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Volume 1 Issue 25 9-30-06

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Table of Contents for this issue.....

1.    Authors Comments

2.    Producing Videos

3.    Effective Navigation on Your Website

4.    Using Bookmarks for Site Navigation

Author's Comments


Linda and I drove to San Antonio last weekend to attend Justin’s 30th birthday party.  Susanna, our daughter, drove down from Austin to attend.  Unfortunately, Travis, our older son, could not get down from Dallas .  When you have two sons over 30, you know that you are an older Boomer.  We all had a great time.


Click to see a picture of John and Justin at the party.


Producing Videos


In many of our past articles on Boomer eZine, we have verbally described how to accomplish a particular job on the Internet, but trying to draw a word picture is challenging and I am certain that sometimes it is difficult for you to understand, no matter how hard we try to make it plain and simple.


We have decided to learn how to create videos to show what is happening on the screen as we explain it so we can use these to help online entrepreneurs learn helpful information about the Net.


If you will remember back to the article in, we discussed how to set up a customized Google search on your website.  We decided that this would be a good topic to use for our first video.


When we started creating this issue, John thought that he could finish the video by the weekend, but according to Murphy’s law “everything takes longer than you expect” so it is not ready to release yet.  In order to work on his day job and get some sleep, the video will be finished next week.


So far, we are very impressed with what we have learned about making videos.  We think this has great potential for Boomer eZine.


The software that we are using is Camtasia Studio by TechSmith.  The website for it is  This is a very powerful piece of software for about $300.  The good news is that you can download it and use it free for 30 days.  There are no limitations on what you produce during the trial period.  The videos are fully functional and do not have any watermarks (small transparent symbol or logo) on them to show that they were produced during the trial.


If you want to experiment with Camtasia, I recommend that you download it and try it.  Videos are becoming very popular on the Internet, and “how to” videos are selling well on eBay.


Camtasia is a fairly complex program. It has some extensive help support in it to assist you.  However, John, who will be the “Camtasia wizard”, decided to learn it in a compressed time frame so we purchased a tutorial package, “Mastering Camtasia Studio”, by Chris Austin, a Camtasia expert.


Chris’ course is broken down into very logical steps and if you follow it through, you will understand all the features of Camtasia in no time at all.  You will learn more than you really need to know to produce a standard video, but as with so many software packages, if you plow through it yourself, you will miss some of the tricks that make it much easier to use.  If you teach yourself, a few months from now, you will discover a key short cut to a function within Camtasia and kick yourself for not discovering it sooner.


Check out how Chris can help you at He offers a free five day mini course that I took before we purchased “Mastering Camtasia”.  This free class is very helpful in orienting you on Camtasia. It will help you decide if Camtasia is what you need to enhance your products and sales effort.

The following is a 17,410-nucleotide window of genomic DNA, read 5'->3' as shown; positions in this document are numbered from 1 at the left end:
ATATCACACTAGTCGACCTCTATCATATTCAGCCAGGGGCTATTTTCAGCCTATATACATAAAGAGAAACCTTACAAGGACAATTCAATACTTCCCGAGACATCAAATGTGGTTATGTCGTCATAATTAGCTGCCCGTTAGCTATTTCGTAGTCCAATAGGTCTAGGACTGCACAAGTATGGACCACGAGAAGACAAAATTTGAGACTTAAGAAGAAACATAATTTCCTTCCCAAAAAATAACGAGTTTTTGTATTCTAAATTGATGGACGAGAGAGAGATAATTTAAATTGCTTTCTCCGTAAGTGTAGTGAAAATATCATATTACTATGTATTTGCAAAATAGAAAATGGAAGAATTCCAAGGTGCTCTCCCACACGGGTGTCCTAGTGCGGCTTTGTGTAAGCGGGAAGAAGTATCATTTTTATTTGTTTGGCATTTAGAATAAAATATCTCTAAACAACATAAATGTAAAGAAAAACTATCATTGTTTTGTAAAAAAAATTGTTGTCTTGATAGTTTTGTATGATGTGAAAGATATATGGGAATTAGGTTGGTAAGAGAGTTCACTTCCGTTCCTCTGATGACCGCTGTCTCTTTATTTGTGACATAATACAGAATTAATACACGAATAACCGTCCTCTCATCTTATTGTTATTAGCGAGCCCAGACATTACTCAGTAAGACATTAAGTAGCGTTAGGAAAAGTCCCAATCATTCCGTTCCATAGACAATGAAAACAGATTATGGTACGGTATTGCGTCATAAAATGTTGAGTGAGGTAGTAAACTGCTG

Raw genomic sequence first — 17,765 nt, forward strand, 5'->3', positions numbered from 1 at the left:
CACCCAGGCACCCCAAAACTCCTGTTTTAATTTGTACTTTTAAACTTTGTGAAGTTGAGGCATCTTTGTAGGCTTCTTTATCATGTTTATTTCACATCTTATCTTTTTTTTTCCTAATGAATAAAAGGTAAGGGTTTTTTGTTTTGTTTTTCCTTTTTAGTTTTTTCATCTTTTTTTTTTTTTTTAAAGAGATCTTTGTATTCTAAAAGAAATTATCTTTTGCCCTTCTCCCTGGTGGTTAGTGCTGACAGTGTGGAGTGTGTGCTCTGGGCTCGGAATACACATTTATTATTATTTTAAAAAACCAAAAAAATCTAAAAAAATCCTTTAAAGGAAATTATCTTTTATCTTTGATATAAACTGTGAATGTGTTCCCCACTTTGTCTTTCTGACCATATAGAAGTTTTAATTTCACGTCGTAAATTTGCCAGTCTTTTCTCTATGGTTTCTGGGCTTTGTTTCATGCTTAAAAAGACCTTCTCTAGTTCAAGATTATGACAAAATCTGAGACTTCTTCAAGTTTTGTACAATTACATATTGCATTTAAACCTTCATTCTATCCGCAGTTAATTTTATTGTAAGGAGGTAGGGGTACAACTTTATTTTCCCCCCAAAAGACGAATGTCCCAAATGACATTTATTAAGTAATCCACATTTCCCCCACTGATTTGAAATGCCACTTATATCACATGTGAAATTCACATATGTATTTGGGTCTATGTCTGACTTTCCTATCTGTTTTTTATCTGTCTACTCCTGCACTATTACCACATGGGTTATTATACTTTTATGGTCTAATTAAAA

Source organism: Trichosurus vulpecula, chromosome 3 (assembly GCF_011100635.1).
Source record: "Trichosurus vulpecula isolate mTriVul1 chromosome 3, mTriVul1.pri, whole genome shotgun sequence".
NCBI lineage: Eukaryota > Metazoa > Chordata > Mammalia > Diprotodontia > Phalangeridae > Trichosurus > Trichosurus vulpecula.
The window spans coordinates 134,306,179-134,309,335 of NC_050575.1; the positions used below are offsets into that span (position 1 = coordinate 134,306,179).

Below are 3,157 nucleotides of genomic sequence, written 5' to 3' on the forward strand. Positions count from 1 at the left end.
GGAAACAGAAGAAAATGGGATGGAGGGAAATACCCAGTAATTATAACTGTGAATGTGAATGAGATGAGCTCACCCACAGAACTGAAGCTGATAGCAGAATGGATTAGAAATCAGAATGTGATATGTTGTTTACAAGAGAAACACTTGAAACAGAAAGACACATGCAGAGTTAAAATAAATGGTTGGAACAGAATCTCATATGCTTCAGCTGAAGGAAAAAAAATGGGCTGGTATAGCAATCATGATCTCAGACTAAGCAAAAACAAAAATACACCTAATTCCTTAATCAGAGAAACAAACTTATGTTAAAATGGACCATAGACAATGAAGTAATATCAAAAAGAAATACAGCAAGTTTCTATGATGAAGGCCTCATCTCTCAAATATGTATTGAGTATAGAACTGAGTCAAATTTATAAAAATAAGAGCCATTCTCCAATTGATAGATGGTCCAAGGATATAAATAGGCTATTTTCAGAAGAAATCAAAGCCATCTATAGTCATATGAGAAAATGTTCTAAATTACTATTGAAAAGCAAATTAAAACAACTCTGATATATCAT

We highly recommend that you consider using video in your future plans if you are going to sell on the Internet.  Camtasia is for producing videos that show the screen of your computer.  There are many other editing programs for editing video from a Camcorder.  We will leave this topic for a future article.


Effective Navigation on Your Website  

Site Navigation is a very important consideration of your website.  Your site should be designed so that the newest newbie can thread through your site without getting lost. It is the road map of your site so that your reader knows how to effectively navigate through it.  

We had a good laugh the other day while researching this topic.  We read that you need to design your navigation so even your grandmother or grandfather can find their way through it.  The laugh is that we Boomers are those grandmothers and grandfathers so the site must be REALLY easy to navigate.  

What caused us to focus on this subject came from working with the Retirement Jobs Online website.  When we started the site and it was only a few pages, we designed the navigation so the reader was lead on the course that we wanted them to follow.  However, as the site grew, we realized that some readers would be more focused in one area than in another.  The reader might not want to follow the dictated course so we needed to make it easy for her/him to pick and choose.  

The original page navigation pattern was a circular pattern where the reader would follow the links from one page to the next until he/she arrived back at the starting page.  This works as long as there is never a break, but we all know that somewhere in your surfing, you have to get up and tend to something or you go off on a tangent to another page.  When want to you return, it is sometimes hard to determine exactly where you were.  If the reader has to follow several page links back to the continuation point, frustration sets in and the reader is gone.